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I have been trying to understand the the coordinates of the frustum gluPerspective() creates. In case of glOrtho we explicitly define the coordinate space. for example:

    glOrtho(left, right,bottom,top,nearVal, farVal);

tells me what my x,y,z boundaries are, and I can conveniently place objects using


But in case of gluPerspective() I get the frustum but I don't know the the limits of x,y,z coordinates so sometimes when I draw the objects, it is not even in the view.

for example, if i define the frustum like

      gluPerspective(45.0f, w/h, 0.1f, 100.0f); 

and i draw something like :


where in the scene would it be? where is the origin located?

also, How the arguments of gluLookat() related to the arguments of gluPerspective();

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1 Answer 1

gluLookat() transforms the objects from world coordinates to camera coordinates.

gluPerspective() Applies perspective to the objects.

The origin is (0,0,0). You locate it where your vertices say.

If you want to know the right and top parameters of the frustum use:

top = n * tan((fov*0.5f) * PI / 180.0f);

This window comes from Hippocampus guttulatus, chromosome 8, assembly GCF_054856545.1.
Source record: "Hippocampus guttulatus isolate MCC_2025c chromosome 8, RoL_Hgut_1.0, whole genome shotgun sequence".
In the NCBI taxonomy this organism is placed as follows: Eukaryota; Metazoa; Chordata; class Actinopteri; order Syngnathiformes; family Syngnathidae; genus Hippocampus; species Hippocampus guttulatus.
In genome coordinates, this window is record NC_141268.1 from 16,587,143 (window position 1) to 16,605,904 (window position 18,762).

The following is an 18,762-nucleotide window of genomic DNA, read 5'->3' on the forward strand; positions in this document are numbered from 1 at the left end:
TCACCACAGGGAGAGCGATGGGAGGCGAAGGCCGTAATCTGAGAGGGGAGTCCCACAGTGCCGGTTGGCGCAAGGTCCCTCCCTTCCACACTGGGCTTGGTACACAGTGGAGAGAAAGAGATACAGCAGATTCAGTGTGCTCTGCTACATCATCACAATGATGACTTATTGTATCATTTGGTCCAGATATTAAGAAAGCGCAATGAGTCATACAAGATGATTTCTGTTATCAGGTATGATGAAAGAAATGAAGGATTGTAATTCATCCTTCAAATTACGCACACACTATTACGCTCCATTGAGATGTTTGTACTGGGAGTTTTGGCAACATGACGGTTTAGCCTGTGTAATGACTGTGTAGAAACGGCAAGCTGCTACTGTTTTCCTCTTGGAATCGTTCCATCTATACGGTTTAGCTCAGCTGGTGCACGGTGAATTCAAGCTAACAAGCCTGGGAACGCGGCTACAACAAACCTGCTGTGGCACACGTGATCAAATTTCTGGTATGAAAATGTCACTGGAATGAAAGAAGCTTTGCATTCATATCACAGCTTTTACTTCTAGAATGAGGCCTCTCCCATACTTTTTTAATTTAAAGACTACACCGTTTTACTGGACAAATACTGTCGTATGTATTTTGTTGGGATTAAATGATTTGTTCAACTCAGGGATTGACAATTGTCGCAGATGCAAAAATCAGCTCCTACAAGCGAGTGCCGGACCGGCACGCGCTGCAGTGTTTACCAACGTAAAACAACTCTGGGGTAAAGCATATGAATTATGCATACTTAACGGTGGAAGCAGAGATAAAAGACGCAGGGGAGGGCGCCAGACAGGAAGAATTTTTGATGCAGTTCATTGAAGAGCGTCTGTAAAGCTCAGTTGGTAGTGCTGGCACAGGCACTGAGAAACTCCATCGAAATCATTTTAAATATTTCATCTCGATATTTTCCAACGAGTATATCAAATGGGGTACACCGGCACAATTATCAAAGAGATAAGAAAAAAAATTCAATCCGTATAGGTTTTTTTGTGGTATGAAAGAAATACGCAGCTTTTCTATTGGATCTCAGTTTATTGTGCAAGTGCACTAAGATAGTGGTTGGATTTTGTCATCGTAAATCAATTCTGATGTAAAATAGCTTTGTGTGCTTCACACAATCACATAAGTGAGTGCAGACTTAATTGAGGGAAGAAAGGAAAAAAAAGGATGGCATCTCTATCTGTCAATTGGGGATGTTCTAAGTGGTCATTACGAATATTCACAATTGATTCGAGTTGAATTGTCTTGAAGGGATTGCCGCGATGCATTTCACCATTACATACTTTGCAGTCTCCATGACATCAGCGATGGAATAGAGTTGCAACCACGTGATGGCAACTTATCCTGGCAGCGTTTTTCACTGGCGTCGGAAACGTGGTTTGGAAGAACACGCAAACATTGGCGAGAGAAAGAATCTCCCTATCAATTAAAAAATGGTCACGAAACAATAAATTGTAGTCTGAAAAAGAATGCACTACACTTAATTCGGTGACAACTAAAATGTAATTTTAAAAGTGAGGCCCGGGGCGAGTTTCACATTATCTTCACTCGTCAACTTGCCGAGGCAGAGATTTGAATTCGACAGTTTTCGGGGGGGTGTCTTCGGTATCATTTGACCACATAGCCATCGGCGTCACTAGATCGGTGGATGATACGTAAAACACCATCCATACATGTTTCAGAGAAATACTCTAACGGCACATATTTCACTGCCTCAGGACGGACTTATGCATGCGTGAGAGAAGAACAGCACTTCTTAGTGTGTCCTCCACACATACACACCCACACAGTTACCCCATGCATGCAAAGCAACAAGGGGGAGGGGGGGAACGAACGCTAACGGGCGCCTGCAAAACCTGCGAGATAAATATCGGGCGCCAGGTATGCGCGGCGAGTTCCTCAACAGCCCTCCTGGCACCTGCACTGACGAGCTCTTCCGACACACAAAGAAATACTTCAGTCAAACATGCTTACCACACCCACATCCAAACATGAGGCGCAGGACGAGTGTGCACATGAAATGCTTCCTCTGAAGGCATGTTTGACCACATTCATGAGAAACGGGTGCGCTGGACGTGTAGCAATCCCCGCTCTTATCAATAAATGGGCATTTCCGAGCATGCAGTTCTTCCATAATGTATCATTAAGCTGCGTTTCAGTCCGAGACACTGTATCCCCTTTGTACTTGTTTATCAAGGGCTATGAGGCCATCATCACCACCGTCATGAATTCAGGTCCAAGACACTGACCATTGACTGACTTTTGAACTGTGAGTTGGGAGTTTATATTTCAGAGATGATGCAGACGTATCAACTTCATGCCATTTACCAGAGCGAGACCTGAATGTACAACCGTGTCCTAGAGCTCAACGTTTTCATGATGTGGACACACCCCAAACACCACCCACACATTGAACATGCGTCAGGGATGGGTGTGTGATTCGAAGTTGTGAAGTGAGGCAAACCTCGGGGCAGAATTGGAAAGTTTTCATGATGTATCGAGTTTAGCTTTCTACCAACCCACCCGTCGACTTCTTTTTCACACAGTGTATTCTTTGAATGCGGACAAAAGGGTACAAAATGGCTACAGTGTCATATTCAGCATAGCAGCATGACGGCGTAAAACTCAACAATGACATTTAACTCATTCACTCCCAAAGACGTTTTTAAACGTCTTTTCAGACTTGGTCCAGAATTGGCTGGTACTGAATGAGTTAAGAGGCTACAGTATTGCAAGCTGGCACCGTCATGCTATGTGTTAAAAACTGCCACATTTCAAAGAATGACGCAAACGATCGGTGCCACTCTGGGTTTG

r = top * (float)w/(float)h;

In your case fov = 45.

gluLookat() and gluPerspective() have different purposes, so their arguments have nothing to do with each other.

You can use instead of gluPerspective():

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"The origin is (0,0,0). You locate it where your vertices say". Sorry, I didn't understand that line. Ok, to simply ask the question again how do you select the coordinates in glVertex(x,y,z), what is the relationship of gluPerspective() arguments and how do we determine object coordinates which would fit in it. – Akhilesh Mishra Nov 13 '13 at 17:24
You can use glFrustum() and provide the limits yourself. – Luis Nov 13 '13 at 18:27
What is "n" ?If glFrustum() is not used then how to calculate x,y co ordinates – user2493476 Feb 18 at 14:39
"n" is the near viewing plane distance. You have to create the matrix yourself and multiply every point by it. – Luis Feb 20 at 13:09

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